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  • Nov 2nd, 2015 @ 9:04am

    (untitled comment)

    This writer keeps repeating that the Snapchat ToS are "just standard, boilerplate language" and then tells us over and over that we are wrong to "freak out".

    I think the fact that this kind of abusive ToS is now standard means we need to freak out all the more. Right now, Snapchat may not be abusing our images. But in the future they can literally do anything at all they want to with them.

    We used to take rolls of film in to be developed. We didn't grant the developing company the right to use our pictures in any way they want for all of perpetuity. And there is no reason why Snapchat and other social media companies couldn't lay out precisely what limited rights they need to perform their service instead of just making a grab for the absolute freedom to do whatever they want.

    People should be VERY concerned. If you are a young person who has sent a ton of photos through Snapchat they may well come back to haunt you someday because, according to this ToS, Snapchat can save your images and sell them or make them available to any other business. Wait until you're applying for your dream job ten years down the line and suddenly all your teen snaps pop back up.

  • Oct 20th, 2015 @ 3:11pm

    (untitled comment)

    These senators are a bunch of corrupt powermongers who know nothing about the internet. They just push the interests of big money and big government.

    Shit like this will happen over and over and over again until the American public stops electing clueless and corrupt authoritarians.

  • Oct 14th, 2015 @ 11:45am

    (untitled comment)

    Copyright was a good idea when it lasted 14 years, had to be registered and could be renewed for one additional 14 year term. You could make the case that it actually encouraged creators to create rather than just milk one success forever. And it kept the common cultural pool rich and vibrant.

    But copyright stopped serving the public interest when it morphed into a tool for maximizing corporate control and profit. Sadly I can't see it ever getting rolled back. The power of corporate money over the political process is just too absolute.

  • Aug 13th, 2015 @ 2:09pm

    (untitled comment)

    The existence of police unions serve absolutely no public interest.

  • Aug 7th, 2015 @ 5:45pm

    (untitled comment)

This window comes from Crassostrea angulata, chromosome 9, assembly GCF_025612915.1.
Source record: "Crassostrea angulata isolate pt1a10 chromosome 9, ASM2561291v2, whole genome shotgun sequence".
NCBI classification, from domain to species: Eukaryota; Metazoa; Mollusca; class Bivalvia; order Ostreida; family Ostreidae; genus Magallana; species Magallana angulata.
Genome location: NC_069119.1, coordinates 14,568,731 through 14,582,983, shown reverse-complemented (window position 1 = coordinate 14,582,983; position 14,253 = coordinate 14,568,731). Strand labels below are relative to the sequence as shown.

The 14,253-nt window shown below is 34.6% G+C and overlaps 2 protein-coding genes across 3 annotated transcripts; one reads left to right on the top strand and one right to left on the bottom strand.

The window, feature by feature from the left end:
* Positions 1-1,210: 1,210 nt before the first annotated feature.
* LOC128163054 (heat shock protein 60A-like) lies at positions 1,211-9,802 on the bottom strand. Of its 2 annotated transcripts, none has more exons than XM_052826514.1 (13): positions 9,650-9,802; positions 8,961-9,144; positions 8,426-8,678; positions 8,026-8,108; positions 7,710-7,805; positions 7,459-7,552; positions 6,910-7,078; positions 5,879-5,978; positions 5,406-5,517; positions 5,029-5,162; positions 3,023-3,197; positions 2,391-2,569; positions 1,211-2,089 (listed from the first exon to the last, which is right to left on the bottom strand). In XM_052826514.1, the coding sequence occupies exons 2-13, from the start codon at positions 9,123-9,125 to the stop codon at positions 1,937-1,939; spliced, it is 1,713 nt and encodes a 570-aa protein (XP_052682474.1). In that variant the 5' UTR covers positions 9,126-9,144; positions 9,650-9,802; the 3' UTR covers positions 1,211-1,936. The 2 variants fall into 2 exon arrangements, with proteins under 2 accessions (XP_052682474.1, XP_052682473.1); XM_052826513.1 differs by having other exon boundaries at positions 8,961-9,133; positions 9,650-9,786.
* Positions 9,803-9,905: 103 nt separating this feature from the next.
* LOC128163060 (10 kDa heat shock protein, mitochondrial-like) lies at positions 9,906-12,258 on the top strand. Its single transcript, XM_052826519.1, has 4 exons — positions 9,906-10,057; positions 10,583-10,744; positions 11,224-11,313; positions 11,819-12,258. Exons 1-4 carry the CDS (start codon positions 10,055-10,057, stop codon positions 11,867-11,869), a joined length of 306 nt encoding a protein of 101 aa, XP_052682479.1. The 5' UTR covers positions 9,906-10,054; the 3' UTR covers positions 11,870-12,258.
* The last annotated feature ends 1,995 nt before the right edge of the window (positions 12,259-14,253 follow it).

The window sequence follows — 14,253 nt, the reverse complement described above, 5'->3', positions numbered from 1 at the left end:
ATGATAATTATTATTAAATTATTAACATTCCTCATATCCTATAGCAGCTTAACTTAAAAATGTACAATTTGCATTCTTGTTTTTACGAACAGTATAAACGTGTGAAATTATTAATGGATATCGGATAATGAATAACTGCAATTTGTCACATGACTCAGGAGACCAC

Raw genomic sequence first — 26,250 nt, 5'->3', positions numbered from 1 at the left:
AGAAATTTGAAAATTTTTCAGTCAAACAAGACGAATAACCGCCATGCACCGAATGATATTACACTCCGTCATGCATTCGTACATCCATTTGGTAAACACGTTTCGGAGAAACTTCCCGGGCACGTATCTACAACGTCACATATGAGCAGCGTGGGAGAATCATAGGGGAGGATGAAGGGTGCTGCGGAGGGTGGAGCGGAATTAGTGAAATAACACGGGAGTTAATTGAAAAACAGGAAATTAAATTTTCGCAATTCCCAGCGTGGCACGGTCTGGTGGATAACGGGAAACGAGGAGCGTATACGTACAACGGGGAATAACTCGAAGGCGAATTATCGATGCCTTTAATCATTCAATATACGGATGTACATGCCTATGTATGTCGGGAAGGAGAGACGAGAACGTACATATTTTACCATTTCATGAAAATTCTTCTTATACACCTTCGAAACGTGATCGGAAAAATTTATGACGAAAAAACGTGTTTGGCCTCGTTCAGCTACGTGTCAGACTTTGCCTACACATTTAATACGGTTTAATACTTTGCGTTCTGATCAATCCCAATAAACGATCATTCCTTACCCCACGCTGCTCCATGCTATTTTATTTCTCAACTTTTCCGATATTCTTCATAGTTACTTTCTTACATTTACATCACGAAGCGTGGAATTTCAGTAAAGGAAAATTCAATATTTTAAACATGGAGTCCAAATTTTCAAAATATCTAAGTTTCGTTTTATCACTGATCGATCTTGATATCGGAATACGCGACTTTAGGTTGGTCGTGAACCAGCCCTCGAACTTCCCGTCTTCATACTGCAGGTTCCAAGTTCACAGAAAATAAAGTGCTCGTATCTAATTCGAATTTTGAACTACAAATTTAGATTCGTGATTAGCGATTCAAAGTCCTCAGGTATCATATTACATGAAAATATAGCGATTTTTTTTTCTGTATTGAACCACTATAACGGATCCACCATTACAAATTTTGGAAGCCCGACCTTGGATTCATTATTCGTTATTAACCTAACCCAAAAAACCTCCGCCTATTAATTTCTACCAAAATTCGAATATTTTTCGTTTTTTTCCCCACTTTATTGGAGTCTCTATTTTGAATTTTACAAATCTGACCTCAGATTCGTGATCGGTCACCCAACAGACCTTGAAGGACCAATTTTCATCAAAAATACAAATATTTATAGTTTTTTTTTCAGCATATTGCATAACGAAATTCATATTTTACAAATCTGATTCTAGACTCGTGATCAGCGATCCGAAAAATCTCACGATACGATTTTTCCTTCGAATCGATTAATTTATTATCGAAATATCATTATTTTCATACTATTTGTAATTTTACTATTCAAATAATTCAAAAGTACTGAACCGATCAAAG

"Standard Procedure" does not over-ride constitutional protections. If we are learning one thing these days it's that a lot of cop standard procedure is illegal, thuggish and criminal in it's own right.

    Cops have zero right to handcuff anybody unless they are arresting them. They can't handcuff people for their convenience or for their sacred "officer safety" unless they have cause for an arrest.

    It doesn't matter what "standard procedure" they have made up. If they have a warrant to arrest a specific person they cannot simply cuff everybody in the vicinity no more than arresting somebody in the street gives them the right to cuff everybody else standing nearby.

    The number of police apologists still to be found on discussions like this is appalling.

  • Jun 17th, 2015 @ 1:32pm

    (untitled comment)

    The courts are an integral part of big government. People, including judges, who work within big government have a big government mentality and see solutions in terms of government control and conformity.

  • Jun 15th, 2015 @ 5:35pm

    (untitled comment)

    My guess is that the "news" was reported to the public in pretty much this same fashion in Italy and Germany in the 1930s.

  • May 13th, 2015 @ 12:21pm

    (untitled comment)

    The original concept behind copyright accepted the basic premise that once a work of art was released into the public arena it simply became a part of the common culture. There was plenty of creativity in Ancient Greece, Rome, Renaissance Italy and everywhere else without copyright. Common shared culture was the human norm.

    But because the technology for making copies, printed copies specifically with the printing press, became common, the idea arose to grant creators a very limited, otherwise illegal monopoly over their works in order to encourage further creation.

    We are a society. A shared common culture is the instinctive norm. Copyright was meant to be a very limited and short term break from the norm.

    But then, of course, corporations, which by nature strive to own and control and squeeze profit from literally everything, have worked relentlessly to flip the very concept of art and culture on it's head and make eternal copyright over everything the new normal.

    Ultimately it's very sad and depressing to see that most people have been brainwashed into believing that every last little thing in our common cultural space has to be owned, controlled, licensed and charged for.

  • Apr 16th, 2015 @ 11:22am

    (untitled comment)

    It's no surprise that authoritarians endlessly attempt to exert more dominance and control. It's been like that throughout human history.

    The real story is that the vast majority of the students and faculty are so cowed by the security state, so ignorant of their rights and so fearful in general that they are unwilling to push back.

    I went to UC Berkeley back in the '70s. Any attempt to do anything even remotely like this would have been met with a furious storm of protests and demonstrations.

  • Apr 7th, 2015 @ 2:08pm